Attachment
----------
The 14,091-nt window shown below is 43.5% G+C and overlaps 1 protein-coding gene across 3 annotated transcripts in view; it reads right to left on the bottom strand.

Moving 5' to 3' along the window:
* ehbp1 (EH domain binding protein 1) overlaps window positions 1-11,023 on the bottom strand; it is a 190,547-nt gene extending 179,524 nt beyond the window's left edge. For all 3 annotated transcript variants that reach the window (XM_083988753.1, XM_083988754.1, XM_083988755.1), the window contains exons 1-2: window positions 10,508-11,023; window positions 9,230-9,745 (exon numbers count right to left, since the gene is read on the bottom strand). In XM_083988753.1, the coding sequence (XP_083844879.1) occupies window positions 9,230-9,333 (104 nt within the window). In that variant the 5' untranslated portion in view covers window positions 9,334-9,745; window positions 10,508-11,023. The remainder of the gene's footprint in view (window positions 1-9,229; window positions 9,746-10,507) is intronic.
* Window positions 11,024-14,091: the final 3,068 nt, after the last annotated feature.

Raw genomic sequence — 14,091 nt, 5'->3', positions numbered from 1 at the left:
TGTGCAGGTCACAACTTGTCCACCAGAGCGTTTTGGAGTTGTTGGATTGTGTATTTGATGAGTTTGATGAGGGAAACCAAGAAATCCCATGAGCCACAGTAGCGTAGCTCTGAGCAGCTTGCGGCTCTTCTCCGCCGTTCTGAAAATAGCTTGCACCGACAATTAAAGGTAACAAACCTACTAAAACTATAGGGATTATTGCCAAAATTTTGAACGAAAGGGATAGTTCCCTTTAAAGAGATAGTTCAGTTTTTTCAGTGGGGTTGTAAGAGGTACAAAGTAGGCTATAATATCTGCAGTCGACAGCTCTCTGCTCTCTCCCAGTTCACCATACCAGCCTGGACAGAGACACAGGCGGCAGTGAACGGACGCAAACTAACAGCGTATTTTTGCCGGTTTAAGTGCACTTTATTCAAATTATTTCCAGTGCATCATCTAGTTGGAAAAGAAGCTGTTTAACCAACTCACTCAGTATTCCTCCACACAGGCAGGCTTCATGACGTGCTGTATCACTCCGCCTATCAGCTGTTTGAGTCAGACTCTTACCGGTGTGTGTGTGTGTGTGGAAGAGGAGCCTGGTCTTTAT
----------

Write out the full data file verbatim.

The 14,091-nt window shown below is 43.5% G+C and overlaps 1 protein-coding gene across 3 annotated transcripts in view; it reads right to left on the bottom strand.

Moving 5' to 3' along the window:
* ehbp1 (EH domain binding protein 1) overlaps window positions 1-11,023 on the bottom strand; it is a 190,547-nt gene extending 179,524 nt beyond the window's left edge. For all 3 annotated transcript variants that reach the window (XM_083988753.1, XM_083988754.1, XM_083988755.1), the window contains exons 1-2: window positions 10,508-11,023; window positions 9,230-9,745 (exon numbers count right to left, since the gene is read on the bottom strand). In XM_083988753.1, the coding sequence (XP_083844879.1) occupies window positions 9,230-9,333 (104 nt within the window). In that variant the 5' untranslated portion in view covers window positions 9,334-9,745; window positions 10,508-11,023. The remainder of the gene's footprint in view (window positions 1-9,229; window positions 9,746-10,507) is intronic.
* Window positions 11,024-14,091: the final 3,068 nt, after the last annotated feature.

Raw genomic sequence — 14,091 nt, 5'->3', positions numbered from 1 at the left:
TGTGCAGGTCACAACTTGTCCACCAGAGCGTTTTGGAGTTGTTGGATTGTGTATTTGATGAGTTTGATGAGGGAAACCAAGAAATCCCATGAGCCACAGTAGCGTAGCTCTGAGCAGCTTGCGGCTCTTCTCCGCCGTTCTGAAAATAGCTTGCACCGACAATTAAAGGTAACAAACCTACTAAAACTATAGGGATTATTGCCAAAATTTTGAACGAAAGGGATAGTTCCCTTTAAAGAGATAGTTCAGTTTTTTCAGTGGGGTTGTAAGAGGTACAAAGTAGGCTATAATATCTGCAGTCGACAGCTCTCTGCTCTCTCCCAGTTCACCATACCAGCCTGGACAGAGACACAGGCGGCAGTGAACGGACGCAAACTAACAGCGTATTTTTGCCGGTTTAAGTGCACTTTATTCAAATTATTTCCAGTGCATCATCTAGTTGGAAAAGAAGCTGTTTAACCAACTCACTCAGTATTCCTCCACACAGGCAGGCTTCATGACGTGCTGTATCACTCCGCCTATCAGCTGTTTGAGTCAGACTCTTACCGGTGTGTGTGTGTGTGTGGAAGAGGAGCCTGGTCTTTAT